Russia's population, currently 141 million, has long been in decline. Women, on average, have 1.4 children per capita fewer than the 2.1 that authorities say are necessary to boost the population. The Health Ministry says nearly 1.3 million abortions were performed in 2009.
Igor Beloborodov, head of the Demographic Research Institute, which works closely with Obukhov's For Life group, tells RFE/RL's Tatar-Bashkir Service that reducing even a small reduction in abortions could reverse this trend.
"If today we managed to reduce the number of abortions even by 30 percent, then instead of real population losses, we would be experiencing fairly perceptible population growth," Beloborodov says.
The recent drive to restrict abortions has riled Russia's fledgling feminist movement, which like its larger counterparts in the West sees reproductive freedom as a cornerstone of women's rights. There are also fears that restricting abortion could create an unregulated black market.
Natalya Bitten, a bubbly Muscovite in her forties who recently founded a group called For Feminism, sees the advertising restriction as hypocritical and based on "disinformation."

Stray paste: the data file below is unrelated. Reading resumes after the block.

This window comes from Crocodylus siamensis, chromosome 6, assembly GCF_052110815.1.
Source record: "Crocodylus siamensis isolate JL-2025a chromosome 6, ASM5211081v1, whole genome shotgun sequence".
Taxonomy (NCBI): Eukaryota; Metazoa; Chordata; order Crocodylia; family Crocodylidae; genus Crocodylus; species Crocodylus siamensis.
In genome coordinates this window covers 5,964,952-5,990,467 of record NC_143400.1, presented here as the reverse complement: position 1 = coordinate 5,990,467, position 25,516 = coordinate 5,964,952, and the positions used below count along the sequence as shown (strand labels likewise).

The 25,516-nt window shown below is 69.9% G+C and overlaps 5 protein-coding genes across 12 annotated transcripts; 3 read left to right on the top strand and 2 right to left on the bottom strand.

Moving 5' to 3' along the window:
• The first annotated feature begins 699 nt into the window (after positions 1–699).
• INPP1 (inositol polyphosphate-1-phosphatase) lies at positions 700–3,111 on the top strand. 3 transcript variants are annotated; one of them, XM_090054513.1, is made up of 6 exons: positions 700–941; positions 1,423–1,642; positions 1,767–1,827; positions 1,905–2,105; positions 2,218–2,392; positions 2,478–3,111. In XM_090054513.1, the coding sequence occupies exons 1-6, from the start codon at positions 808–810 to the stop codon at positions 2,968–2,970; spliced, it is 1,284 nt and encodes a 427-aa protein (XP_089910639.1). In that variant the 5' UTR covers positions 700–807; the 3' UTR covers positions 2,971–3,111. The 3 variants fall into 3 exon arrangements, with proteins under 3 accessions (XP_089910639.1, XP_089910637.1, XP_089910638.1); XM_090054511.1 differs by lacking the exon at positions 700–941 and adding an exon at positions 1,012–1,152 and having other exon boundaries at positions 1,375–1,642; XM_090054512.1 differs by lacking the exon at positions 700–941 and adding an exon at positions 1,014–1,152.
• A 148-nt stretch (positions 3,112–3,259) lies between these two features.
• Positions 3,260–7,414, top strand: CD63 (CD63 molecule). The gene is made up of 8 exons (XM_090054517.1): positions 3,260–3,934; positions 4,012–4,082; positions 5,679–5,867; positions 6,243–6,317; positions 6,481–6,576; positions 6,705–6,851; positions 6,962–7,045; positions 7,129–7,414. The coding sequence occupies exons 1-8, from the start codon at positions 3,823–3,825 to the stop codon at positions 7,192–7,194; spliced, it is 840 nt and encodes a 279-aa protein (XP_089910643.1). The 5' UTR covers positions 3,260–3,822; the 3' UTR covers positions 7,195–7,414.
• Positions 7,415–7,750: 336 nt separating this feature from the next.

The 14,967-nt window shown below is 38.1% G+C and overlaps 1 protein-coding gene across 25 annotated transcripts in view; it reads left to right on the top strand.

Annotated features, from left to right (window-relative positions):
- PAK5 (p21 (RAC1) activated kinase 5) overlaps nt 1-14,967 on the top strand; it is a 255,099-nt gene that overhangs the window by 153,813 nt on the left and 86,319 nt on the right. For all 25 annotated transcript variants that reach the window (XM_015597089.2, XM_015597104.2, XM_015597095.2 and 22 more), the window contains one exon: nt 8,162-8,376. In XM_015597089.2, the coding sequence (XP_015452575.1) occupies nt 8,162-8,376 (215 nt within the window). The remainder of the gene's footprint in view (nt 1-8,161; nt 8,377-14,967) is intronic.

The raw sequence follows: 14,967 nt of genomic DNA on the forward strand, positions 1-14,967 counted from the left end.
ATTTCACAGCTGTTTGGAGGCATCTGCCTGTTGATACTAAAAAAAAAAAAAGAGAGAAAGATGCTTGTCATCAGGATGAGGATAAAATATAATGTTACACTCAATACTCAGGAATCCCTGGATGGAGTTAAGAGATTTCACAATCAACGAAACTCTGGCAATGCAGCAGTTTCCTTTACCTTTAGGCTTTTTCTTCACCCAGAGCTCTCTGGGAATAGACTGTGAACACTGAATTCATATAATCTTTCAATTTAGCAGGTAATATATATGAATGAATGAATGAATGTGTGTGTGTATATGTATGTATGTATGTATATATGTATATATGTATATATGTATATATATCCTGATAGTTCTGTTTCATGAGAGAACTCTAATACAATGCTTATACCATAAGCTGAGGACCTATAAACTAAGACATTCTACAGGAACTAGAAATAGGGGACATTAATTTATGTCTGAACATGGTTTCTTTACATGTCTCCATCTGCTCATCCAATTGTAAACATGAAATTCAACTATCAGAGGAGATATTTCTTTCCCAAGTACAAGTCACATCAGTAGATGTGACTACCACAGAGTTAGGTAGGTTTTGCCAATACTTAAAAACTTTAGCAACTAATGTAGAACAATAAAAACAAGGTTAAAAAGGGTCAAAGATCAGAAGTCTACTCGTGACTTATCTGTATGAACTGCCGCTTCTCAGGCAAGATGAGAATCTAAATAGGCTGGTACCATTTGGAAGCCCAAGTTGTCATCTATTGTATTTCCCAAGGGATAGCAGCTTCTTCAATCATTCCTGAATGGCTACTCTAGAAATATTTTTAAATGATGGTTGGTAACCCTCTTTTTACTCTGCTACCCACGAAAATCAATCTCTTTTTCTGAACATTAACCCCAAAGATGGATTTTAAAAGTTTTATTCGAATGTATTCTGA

"In point of fact, a medical abortion carried out in a special establishment by doctors is safe. And if these people are going to say that they have to present all the information and list the possible consequences of the operation, then fine, go ahead," Bitten says, "But let them also point out that childbirth is actually a greater danger than, for instance, abortion."
Bitten also rejects the claims that restricting abortions would reverse Russia's demographic decline.
She notes that when Poland banned abortion, it had no marked effect on birthrates, which she says are now lower than in Russia. (The indexmundi.com website
lists Russian "crude birth rate" at 11.05 births per 1,000 people and Poland's at 10.01.)
Women's rights activists say Russia's population decline is linked to poor social and economic conditions, extremely low average male life expectancy, and a new "wave" of emigration by Russia's middle class.
The potential overhaul of Russia's traditionally liberal abortion policy appears to be consolidating the country's traditionally weak feminist movement.